Dan Hust | Democrat
Michael Greco apologizes to the Monticello Village Board on Tuesday regarding his actions after being suspended by Mayor Gordon Jenkins.
Suspended Monticello rec director apologizes, gets job back
By Dan Hust
MONTICELLO March 8, 2013 A battle between Monticello Mayor/Acting Village Manager Gordon Jenkins and Recreation Attendant Michael Greco ended with verbal fireworks and an apology at Tuesday’s village board meeting.
Greco was suspended from his job by Jenkins on February 13 after a heated disagreement over events being held at the Ted Stroebele Recreation Center on Lincoln’s Birthday, a holiday when village offices are typically closed.
In various reports and a letter written by Greco, Greco accused Jenkins of unreasonably yelling at him and creating a difficult work environment.
But on Tuesday, Greco apologized to the board and audience, saying he had already apologized to Jenkins for his behavior after the suspension.
“My actions after I was suspended… were inappropriate,” he stated. “I did speak out of bounds.”
However, he added, “The day I was suspended I do not apologize for, because I was doing my job, as I always have.”
Greco received support from several in the audience, including Janette Williams, who was a member of a funeral party that had rented out the center for a post-funeral reception that day a gathering where Jenkins allegedly dressed down Greco.
“You were cold, insensitive and callous at the time of the loss of a person,” she told Jenkins during public comment.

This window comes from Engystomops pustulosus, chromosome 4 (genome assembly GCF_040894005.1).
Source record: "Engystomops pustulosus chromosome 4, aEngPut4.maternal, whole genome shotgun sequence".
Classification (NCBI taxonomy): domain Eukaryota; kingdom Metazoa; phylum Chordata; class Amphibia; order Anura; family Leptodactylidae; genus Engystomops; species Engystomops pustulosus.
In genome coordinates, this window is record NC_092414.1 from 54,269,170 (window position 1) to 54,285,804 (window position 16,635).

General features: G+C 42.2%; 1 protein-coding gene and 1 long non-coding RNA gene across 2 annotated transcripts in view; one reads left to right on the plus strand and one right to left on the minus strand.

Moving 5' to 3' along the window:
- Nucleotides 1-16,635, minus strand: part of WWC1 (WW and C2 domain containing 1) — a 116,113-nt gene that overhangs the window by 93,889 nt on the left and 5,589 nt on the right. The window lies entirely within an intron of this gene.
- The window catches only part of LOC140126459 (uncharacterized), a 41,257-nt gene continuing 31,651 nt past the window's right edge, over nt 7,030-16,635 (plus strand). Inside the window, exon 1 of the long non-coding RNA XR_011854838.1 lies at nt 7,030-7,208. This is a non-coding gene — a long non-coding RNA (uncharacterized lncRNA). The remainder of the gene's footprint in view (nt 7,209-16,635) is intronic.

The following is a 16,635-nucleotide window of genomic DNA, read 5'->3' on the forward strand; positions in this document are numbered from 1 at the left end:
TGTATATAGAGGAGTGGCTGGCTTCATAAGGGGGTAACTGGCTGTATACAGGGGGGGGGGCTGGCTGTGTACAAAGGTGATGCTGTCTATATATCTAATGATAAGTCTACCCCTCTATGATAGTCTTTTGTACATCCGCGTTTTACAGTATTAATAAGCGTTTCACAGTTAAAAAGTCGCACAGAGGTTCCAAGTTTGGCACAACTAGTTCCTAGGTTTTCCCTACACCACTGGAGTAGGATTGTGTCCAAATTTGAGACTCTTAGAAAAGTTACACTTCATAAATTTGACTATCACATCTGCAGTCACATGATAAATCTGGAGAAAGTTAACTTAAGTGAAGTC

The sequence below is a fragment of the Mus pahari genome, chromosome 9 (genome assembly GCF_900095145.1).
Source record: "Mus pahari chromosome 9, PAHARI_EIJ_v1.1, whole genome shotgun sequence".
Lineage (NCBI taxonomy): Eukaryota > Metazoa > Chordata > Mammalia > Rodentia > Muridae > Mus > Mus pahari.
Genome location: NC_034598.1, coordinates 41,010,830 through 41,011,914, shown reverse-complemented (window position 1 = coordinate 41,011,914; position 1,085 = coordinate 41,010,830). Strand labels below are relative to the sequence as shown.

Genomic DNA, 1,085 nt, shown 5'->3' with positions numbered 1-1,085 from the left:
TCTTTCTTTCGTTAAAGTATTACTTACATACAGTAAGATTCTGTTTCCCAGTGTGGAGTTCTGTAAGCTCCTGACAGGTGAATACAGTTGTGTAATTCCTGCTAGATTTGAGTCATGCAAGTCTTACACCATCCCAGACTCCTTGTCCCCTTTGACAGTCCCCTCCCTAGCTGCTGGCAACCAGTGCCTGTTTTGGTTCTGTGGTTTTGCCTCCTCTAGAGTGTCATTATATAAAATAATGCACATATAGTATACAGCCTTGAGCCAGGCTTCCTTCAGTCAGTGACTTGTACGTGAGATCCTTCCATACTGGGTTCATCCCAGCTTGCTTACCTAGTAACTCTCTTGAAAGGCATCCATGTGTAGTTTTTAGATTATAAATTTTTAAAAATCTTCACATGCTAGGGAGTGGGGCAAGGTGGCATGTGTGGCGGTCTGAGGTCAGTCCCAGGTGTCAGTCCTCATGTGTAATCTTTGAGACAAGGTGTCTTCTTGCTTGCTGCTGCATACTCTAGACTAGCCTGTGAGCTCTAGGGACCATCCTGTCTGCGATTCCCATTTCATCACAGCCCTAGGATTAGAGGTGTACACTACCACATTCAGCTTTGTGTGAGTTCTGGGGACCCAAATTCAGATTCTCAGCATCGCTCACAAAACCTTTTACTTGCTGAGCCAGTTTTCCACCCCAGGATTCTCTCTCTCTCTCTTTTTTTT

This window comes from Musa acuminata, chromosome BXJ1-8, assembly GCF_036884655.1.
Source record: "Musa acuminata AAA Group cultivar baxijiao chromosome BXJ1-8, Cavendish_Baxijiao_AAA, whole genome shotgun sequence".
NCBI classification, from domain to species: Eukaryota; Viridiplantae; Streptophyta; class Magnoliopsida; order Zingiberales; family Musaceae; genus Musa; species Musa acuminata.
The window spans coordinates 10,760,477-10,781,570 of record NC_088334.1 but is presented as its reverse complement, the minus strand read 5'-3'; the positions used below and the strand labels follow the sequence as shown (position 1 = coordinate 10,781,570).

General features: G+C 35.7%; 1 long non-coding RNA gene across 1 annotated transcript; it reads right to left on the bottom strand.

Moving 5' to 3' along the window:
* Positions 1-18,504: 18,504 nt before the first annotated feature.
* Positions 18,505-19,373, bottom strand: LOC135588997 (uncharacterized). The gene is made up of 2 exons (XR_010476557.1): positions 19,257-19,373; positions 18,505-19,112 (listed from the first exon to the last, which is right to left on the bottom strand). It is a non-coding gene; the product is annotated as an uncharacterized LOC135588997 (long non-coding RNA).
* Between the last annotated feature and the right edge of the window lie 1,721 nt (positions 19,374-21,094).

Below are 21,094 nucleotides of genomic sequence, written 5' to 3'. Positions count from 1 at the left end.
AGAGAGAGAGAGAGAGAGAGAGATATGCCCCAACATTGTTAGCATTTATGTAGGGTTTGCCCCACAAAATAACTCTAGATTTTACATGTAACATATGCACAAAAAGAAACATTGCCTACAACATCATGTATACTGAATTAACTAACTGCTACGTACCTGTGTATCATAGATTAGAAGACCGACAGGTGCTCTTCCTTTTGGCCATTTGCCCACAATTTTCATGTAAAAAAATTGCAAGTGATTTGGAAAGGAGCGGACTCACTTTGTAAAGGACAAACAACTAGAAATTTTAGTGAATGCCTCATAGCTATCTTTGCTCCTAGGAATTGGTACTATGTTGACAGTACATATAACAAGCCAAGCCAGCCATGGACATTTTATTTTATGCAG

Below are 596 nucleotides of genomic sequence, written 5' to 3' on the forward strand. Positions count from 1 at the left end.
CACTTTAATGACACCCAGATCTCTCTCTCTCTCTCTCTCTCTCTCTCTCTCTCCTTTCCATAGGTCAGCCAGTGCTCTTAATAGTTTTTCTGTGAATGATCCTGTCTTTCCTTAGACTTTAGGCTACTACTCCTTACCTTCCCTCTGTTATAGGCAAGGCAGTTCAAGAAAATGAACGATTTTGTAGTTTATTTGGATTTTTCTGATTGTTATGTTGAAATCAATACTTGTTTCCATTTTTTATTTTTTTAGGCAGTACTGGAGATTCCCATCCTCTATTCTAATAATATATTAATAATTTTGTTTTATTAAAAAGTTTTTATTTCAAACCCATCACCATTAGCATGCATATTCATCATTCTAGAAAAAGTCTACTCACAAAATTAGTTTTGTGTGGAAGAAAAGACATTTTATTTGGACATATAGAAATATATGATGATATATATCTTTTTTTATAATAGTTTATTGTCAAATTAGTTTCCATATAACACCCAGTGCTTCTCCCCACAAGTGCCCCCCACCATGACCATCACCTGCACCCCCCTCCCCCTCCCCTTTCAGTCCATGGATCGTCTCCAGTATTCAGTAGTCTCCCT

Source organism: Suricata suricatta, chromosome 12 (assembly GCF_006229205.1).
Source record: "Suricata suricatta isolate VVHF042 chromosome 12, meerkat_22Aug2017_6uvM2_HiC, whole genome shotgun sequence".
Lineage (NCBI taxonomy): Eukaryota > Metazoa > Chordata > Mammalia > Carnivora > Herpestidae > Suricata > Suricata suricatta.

“This man needs to be back to work,” added Tom Mack, the mayor’s brother-in-law, speaking of Greco.
It appears that’s already in the works, as Jenkins told the Democrat Greco is welcome back to work.
“Yes, he’s got his job back,” the mayor said. “There’s no hard feelings.”
On Wednesday, Jenkins said he hasn’t heard of an exact return date yet, but on Tuesday, Greco indicated he is coming back, saying he would not question the suspension, which he said was to ultimately last three weeks.
The controversy, however, remains and has evolved into a disagreement over what Jenkins says is a mandate in the village code for proof of a million-dollar liability insurance policy from any groups using the Stroebele Center.
“When you go by the law and code, that’s what keeps everyone honest,” Jenkins told the Democrat. “You can’t be selective. You have to treat everyone the same.”
But evidently that rule has not been uniformly enforced in the past, if at all, and Trustee TC Hutchins and resident Deb Mack (Jenkins’ sister) questioned its wisdom.
“I’ve used that [center] forever and never paid a fee,” said Mack, who runs the Community Progressive Response group. “... What is going on here? I don’t understand it.”
“We didn’t create that law,” Trustee Carmen Rue pointed out.
“So why are you enforcing it now?” wondered Williams.
“Then grandfather us in,” added Mack.
Resident David Gilman thought it potentially unfair, too, pointing out that non-residents use the village’s parks, yet the village cleans up after them at no charge.
“We have the ability to change the law to make that building community-friendly,” Hutchins noted. “... We need to continue letting our community folks use that building.”
Jenkins seemed agreeable to having a board discussion about it at a future date.